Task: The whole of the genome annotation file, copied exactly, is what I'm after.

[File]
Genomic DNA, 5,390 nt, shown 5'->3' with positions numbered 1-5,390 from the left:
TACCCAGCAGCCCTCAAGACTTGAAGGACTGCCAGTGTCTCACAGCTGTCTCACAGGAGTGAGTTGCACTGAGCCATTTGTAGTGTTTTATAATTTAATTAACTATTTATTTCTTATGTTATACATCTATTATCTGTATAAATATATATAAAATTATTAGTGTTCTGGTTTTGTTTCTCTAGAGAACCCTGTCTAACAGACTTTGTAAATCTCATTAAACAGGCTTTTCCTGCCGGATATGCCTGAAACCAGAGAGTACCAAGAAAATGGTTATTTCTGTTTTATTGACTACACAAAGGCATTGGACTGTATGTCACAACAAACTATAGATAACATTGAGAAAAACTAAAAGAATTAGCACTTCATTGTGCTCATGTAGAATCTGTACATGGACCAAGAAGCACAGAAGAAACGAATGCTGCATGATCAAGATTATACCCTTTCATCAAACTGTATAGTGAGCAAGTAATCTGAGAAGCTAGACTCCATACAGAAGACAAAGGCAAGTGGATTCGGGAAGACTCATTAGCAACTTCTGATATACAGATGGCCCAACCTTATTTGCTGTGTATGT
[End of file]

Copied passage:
Genomic DNA, 5,390 nt, shown 5'->3' with positions numbered 1-5,390 from the left:
TACCCAGCAGCCCTCAAGACTTGAAGGACTGCCAGTGTCTCACAGCTGTCTCACAGGAGTGAGTTGCACTGAGCCATTTGTAGTGTTTTATAATTTAATTAACTATTTATTTCTTATGTTATACATCTATTATCTGTATAAATATATATAAAATTATTAGTGTTCTGGTTTTGTTTCTCTAGAGAACCCTGTCTAACAGACTTTGTAAATCTCATTAAACAGGCTTTTCCTGCCGGATATGCCTGAAACCAGAGAGTACCAAGAAAATGGTTATTTCTGTTTTATTGACTACACAAAGGCATTGGACTGTATGTCACAACAAACTATAGATAACATTGAGAAAAACTAAAAGAATTAGCACTTCATTGTGCTCATGTAGAATCTGTACATGGACCAAGAAGCACAGAAGAAACGAATGCTGCATGATCAAGATTATACCCTTTCATCAAACTGTATAGTGAGCAAGTAATCTGAGAAGCTAGACTCCATACAGAAGACAAAGGCAAGTGGATTCGGGAAGACTCATTAGCAACTTCTGATATACAGATGGCCCAACCTTATTTGCTGTGTATGT